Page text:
Investors were in a buoyant mood on Friday morning, as good news on the trade front suggested that a deal between the U.S. and China might be on the horizon. Upbeat comments from the White House economic advisor gave market participants a bit more optimism, although the extent to which President Trump shares that enthusiasm isn't clear. As of 11 a.m. EST, the Dow Jones Industrial Average (DJINDICES:^DJI) was up 123 points to 27,905. The S&P 500 (SNPINDEX:^GSPC) rose 14 points to 3,111, and the Nasdaq Composite (NASDAQINDEX:^IXIC) moved higher by 46 points to 8,526.
Every quarter, Berkshire Hathaway (NYSE:BRK-A) (NYSE:BRK-B) releases details on its investment portfolio, and some investors were surprised to see one particular company enter the ranks of Warren Buffett's holdings. Meanwhile, on the earnings front, Aurora Cannabis (NYSE:ACB) continued the string of marijuana stock reports this week, and its numbers confirmed some of the dour things that Aurora's peers have said recently.
Berkshire splurges on a luxury retailer
Shares of Berkshire Hathaway remained close to unchanged early Friday as investors got a chance to look at the Buffett-led company's latest filing with the U.S. Securities and Exchange Commission. The biggest stocks in Berkshire's portfolio remained the same, but Buffett added one particularly surprising pick from the luxury retail space: RH (NYSE:RH).
According to the filing, Berkshire owned more than 1.2 million shares of RH as of Sept. 30, which at the time was worth about $206 million. That's just a drop in the bucket given the size of Berkshire's portfolio, and with more than $128 billion in cash available on the insurance giant's balance sheet, it's clear that Berkshire didn't make a huge commitment in RH.
Nevertheless, the move drew plenty of attention from Buffett watchers. Investors have sharply divided opinions about RH, with some having a lot of confidence after having seen the high-end home furnishings retailer recover from an extremely tough position several years ago. Others believe that RH's explosive share-price gains will be short-lived, and short-selling interest on the stock has been high for a long time.
A strong economy has been a powerful tailwind for RH's luxury segment, and a pivot to a membership model has been surprisingly successful. RH shares rose 5% on the vote of confidence from Berkshire, but the insurer's stake in the retailer isn't likely to make much of a difference in its overall performance.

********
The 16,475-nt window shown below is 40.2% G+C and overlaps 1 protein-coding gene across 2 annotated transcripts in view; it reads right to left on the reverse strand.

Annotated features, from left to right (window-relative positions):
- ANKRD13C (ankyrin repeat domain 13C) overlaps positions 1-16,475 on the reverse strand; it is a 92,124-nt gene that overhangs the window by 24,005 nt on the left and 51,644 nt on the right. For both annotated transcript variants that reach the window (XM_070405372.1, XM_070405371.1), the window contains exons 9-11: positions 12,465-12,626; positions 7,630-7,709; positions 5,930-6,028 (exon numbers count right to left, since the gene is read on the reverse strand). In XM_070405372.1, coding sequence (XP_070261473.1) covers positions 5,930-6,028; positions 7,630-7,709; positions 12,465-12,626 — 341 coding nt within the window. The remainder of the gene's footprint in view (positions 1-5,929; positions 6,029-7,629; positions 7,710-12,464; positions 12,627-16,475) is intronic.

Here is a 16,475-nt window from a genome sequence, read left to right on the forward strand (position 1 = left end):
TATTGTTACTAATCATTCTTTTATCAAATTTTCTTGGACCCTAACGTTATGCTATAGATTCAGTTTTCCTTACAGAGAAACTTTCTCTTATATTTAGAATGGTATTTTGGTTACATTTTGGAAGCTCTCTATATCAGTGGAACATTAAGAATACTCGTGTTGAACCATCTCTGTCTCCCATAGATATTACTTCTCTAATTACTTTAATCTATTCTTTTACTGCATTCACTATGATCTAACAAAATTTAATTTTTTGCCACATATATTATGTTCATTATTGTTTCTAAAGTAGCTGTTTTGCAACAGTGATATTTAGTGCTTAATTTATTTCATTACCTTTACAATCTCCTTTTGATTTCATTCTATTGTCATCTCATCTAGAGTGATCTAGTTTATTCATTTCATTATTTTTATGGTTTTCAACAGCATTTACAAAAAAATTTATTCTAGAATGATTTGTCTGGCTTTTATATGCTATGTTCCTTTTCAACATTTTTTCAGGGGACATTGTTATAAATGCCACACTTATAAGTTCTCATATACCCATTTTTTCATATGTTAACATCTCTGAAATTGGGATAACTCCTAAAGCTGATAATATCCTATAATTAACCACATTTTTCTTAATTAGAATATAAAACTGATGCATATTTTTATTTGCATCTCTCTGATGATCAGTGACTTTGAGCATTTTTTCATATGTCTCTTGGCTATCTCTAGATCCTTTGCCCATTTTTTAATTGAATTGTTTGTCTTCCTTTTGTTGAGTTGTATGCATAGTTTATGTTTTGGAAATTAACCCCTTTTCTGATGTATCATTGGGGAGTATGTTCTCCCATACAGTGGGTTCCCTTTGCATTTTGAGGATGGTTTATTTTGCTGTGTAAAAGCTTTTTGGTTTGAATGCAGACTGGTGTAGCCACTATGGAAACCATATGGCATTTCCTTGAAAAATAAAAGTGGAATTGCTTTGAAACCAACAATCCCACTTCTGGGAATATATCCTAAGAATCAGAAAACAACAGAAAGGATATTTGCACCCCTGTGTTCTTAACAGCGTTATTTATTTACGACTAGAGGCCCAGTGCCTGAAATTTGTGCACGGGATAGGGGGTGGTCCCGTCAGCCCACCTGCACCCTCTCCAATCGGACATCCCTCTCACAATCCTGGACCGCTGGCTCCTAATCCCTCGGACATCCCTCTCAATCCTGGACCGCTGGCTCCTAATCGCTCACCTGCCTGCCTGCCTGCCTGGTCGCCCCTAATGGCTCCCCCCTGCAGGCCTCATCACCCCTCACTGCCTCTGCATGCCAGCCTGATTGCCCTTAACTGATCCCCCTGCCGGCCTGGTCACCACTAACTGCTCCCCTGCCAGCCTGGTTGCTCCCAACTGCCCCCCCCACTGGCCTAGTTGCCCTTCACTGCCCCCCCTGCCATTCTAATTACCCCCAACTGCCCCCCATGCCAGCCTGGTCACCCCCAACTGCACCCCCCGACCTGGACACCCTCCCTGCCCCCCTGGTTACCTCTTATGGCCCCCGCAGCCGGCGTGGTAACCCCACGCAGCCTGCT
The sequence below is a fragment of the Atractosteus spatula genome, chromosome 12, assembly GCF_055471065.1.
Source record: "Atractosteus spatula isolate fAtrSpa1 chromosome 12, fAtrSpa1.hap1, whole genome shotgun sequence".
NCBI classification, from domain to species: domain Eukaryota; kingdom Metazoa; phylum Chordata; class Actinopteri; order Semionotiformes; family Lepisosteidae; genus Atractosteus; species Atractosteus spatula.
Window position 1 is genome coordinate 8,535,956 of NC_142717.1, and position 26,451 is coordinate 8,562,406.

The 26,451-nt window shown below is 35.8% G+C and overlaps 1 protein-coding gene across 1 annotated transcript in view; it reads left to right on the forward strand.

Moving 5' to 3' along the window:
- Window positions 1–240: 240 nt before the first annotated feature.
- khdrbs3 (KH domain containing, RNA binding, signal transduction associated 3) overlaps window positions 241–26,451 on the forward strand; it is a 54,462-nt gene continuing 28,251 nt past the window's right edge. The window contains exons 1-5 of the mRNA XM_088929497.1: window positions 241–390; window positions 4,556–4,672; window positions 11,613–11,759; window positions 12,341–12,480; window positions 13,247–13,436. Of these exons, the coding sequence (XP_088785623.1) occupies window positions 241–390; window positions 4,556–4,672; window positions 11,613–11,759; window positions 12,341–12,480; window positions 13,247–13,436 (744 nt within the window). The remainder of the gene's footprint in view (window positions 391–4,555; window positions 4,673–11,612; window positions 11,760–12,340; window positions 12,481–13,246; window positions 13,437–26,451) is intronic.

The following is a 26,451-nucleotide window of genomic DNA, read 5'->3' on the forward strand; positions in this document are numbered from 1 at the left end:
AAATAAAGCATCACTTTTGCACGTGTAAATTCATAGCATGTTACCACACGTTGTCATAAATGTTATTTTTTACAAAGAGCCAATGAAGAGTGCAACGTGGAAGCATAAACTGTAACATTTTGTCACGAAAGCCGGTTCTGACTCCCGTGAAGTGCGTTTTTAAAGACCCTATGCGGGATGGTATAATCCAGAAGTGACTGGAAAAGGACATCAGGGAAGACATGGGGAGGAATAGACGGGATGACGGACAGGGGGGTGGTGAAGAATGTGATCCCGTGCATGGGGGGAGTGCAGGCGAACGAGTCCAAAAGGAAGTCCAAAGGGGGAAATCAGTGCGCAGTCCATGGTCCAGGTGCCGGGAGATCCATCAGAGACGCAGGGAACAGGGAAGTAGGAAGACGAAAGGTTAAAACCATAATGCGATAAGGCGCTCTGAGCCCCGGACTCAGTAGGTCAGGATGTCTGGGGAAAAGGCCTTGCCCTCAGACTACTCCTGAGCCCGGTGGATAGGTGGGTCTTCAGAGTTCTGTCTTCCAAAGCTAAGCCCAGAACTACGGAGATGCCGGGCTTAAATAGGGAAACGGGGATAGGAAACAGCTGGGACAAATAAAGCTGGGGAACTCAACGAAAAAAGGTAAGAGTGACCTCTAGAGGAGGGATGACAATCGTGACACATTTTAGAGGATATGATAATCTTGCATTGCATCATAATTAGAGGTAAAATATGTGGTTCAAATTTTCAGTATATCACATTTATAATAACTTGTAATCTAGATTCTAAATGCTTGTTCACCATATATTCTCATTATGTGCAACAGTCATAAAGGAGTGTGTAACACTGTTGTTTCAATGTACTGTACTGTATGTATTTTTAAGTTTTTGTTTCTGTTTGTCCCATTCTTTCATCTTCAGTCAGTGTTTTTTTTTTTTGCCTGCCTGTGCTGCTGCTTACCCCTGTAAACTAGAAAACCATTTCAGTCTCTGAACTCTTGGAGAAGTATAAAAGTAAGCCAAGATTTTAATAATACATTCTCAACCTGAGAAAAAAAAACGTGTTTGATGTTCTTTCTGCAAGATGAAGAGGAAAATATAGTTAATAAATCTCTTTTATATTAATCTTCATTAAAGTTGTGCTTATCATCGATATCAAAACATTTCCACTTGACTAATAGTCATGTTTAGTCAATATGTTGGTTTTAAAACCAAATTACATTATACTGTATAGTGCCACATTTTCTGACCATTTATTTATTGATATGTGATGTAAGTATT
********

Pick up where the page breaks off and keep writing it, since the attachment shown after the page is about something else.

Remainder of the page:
A cloudy outlook hurts Aurora
Shares of Aurora Cannabis were down 5% after the Canadian marijuana grower reported its fiscal first-quarter financial results. Coming after disappointing results from some of Aurora's peers, cannabis investors had hoped that the company might buck the downward trend, but Aurora's numbers showed many of the same pressures on the business.
Aurora saw revenue from cannabis fall nearly 25% compared to last quarter, despite the fact that production volume jumped 43% to almost 41,500 kilos. The company saw weakness in both its Canadian adult-use recreational marijuana market and in wholesale bulk cannabis sales. A small gain in medical marijuana was a bright spot but couldn't offset difficulties elsewhere.
Aurora did get some good news on the liquidity front. The company said it would give investors in its convertible debentures an offer that could potentially save it from having to pay out hundreds of millions of Canadian dollars in cash. However, the move comes at the cost of issuing a considerable amount of stock, and the resulting dilution wasn't entirely positive for existing shareholders.
The cannabis industry has suffered lately, and Aurora's numbers only added to uncertainty among pot stocks more broadly. Until investors see signs of stability in Canada and growth in other markets, it could be tough for Aurora and its marijuana stock counterparts to claw back from their losses.